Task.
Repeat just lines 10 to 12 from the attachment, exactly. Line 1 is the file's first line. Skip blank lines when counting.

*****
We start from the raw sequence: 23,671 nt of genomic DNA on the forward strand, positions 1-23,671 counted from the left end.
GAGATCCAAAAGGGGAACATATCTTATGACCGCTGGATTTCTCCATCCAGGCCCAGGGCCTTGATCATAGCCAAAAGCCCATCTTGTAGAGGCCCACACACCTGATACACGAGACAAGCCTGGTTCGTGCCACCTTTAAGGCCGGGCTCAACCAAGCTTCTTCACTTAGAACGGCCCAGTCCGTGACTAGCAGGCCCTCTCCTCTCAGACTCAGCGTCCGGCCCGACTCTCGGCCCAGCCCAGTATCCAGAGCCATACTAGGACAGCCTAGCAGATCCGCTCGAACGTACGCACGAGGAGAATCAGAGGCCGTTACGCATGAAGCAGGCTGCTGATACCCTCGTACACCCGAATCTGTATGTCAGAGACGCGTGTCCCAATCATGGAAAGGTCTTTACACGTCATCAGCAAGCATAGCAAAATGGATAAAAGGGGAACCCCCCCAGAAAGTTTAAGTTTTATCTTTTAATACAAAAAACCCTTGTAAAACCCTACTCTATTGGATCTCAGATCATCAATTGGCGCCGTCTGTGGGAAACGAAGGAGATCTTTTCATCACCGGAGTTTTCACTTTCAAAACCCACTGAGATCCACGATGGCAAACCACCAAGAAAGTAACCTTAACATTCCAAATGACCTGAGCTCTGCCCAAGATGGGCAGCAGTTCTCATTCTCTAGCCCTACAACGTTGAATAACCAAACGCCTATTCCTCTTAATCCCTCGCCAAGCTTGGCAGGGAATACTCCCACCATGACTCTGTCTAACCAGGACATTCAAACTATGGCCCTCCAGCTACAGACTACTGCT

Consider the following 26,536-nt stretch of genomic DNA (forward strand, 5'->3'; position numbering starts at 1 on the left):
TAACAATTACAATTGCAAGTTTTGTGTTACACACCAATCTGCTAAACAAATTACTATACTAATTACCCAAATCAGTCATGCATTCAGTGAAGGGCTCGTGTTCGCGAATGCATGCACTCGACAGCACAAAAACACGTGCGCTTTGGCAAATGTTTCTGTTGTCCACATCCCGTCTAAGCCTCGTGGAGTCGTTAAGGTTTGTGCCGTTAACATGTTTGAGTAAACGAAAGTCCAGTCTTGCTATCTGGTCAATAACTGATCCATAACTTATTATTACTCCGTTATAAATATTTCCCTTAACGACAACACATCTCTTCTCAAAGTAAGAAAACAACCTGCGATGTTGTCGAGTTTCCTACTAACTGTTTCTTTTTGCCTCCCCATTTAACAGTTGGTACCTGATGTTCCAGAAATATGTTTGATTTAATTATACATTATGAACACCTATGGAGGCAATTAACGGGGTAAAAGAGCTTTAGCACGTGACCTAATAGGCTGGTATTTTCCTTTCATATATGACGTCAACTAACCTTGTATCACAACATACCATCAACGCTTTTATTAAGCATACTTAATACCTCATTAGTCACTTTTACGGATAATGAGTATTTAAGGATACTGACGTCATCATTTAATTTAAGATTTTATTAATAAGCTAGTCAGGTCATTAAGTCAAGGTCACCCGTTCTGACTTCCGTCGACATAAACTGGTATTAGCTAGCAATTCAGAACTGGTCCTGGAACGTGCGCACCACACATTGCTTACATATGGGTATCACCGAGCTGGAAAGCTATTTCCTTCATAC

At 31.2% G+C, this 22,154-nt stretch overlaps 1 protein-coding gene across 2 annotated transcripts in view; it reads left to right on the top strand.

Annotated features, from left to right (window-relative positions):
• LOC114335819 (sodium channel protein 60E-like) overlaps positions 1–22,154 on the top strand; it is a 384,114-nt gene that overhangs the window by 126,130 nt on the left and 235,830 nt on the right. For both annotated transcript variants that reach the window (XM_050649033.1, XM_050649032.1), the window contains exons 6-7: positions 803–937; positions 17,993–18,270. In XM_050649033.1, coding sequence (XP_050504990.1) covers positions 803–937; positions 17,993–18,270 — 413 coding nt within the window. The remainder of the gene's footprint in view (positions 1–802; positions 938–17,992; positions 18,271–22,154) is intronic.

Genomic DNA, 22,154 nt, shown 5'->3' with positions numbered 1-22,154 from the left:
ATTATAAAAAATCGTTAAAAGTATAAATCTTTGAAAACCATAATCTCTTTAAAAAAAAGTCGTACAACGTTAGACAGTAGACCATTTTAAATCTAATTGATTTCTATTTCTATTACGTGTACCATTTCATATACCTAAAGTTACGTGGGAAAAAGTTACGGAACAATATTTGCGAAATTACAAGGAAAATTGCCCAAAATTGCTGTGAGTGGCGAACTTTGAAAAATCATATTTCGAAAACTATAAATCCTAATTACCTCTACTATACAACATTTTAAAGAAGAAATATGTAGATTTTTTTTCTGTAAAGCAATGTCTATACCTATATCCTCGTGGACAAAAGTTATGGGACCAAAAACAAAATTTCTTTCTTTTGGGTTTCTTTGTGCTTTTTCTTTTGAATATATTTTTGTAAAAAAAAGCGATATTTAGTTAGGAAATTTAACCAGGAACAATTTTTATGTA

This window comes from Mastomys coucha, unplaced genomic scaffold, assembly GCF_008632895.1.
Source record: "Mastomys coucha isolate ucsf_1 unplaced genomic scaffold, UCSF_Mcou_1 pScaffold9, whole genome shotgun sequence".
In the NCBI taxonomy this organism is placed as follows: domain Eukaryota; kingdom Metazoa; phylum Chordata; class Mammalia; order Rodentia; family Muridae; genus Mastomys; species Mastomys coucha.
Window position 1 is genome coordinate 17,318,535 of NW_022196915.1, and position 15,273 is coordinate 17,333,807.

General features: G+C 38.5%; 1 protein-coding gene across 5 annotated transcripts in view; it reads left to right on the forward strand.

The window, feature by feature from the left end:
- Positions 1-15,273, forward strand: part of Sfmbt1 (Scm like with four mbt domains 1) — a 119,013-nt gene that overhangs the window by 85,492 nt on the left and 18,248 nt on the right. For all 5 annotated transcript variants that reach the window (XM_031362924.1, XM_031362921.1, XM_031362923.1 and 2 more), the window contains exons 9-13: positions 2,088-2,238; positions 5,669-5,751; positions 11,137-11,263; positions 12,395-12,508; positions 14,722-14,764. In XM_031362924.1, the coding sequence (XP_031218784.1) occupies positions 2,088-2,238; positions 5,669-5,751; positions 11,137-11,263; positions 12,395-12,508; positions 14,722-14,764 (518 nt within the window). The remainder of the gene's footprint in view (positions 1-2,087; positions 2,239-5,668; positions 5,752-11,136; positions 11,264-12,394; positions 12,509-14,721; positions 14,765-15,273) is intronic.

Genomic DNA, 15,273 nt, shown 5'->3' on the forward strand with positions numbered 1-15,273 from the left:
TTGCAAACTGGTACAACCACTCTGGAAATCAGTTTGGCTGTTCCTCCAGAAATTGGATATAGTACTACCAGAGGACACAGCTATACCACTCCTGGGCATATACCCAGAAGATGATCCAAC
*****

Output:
This window comes from Mastomys coucha, unplaced genomic scaffold, assembly GCF_008632895.1.
Source record: "Mastomys coucha isolate ucsf_1 unplaced genomic scaffold, UCSF_Mcou_1 pScaffold9, whole genome shotgun sequence".
In the NCBI taxonomy this organism is placed as follows: domain Eukaryota; kingdom Metazoa; phylum Chordata; class Mammalia; order Rodentia; family Muridae; genus Mastomys; species Mastomys coucha.